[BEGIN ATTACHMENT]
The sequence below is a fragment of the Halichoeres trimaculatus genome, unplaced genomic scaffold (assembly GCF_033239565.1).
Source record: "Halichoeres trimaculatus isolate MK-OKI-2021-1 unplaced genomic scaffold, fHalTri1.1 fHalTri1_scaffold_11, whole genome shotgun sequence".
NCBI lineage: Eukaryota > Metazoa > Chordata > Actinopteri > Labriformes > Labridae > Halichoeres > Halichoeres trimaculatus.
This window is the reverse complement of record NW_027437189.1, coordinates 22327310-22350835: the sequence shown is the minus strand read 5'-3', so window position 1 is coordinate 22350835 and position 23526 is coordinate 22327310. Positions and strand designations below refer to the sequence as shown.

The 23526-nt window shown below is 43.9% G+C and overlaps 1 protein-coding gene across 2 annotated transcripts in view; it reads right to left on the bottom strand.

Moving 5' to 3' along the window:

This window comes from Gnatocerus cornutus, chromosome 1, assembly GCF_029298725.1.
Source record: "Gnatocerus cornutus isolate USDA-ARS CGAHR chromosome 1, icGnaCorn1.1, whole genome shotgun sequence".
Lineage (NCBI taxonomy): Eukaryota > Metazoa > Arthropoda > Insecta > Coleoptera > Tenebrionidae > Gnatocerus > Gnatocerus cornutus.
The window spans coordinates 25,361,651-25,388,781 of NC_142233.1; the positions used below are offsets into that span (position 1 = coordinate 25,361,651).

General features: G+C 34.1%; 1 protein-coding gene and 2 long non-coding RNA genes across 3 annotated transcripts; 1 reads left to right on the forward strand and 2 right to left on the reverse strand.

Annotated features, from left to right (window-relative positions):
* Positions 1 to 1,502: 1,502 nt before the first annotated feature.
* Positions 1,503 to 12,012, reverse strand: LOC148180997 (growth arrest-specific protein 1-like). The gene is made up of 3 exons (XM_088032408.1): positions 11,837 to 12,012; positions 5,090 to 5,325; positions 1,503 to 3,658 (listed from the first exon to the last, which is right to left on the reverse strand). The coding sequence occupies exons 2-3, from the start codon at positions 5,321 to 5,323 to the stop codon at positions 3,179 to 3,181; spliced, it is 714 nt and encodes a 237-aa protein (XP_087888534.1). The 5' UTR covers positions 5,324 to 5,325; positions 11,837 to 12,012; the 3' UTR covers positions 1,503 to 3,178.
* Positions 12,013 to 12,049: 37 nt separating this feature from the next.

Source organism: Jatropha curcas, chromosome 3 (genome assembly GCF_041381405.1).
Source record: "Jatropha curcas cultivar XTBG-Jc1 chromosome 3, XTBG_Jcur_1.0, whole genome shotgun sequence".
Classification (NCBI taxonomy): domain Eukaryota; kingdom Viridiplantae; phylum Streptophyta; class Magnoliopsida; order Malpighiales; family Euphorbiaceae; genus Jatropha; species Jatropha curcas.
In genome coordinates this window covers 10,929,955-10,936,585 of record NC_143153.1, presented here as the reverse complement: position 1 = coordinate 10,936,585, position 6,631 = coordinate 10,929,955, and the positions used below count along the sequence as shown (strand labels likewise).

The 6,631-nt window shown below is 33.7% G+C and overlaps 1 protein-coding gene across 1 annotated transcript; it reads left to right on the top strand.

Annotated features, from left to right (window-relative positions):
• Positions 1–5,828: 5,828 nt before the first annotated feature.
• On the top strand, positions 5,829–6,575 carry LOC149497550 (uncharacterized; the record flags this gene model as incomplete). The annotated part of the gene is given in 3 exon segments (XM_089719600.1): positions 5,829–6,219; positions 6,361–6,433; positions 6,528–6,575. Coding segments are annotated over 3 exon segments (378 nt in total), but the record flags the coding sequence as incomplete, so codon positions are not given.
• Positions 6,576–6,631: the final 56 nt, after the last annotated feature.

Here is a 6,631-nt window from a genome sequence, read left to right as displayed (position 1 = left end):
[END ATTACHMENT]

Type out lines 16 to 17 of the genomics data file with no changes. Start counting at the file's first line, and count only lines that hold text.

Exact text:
Source organism: Jatropha curcas, chromosome 3 (genome assembly GCF_041381405.1).
Source record: "Jatropha curcas cultivar XTBG-Jc1 chromosome 3, XTBG_Jcur_1.0, whole genome shotgun sequence".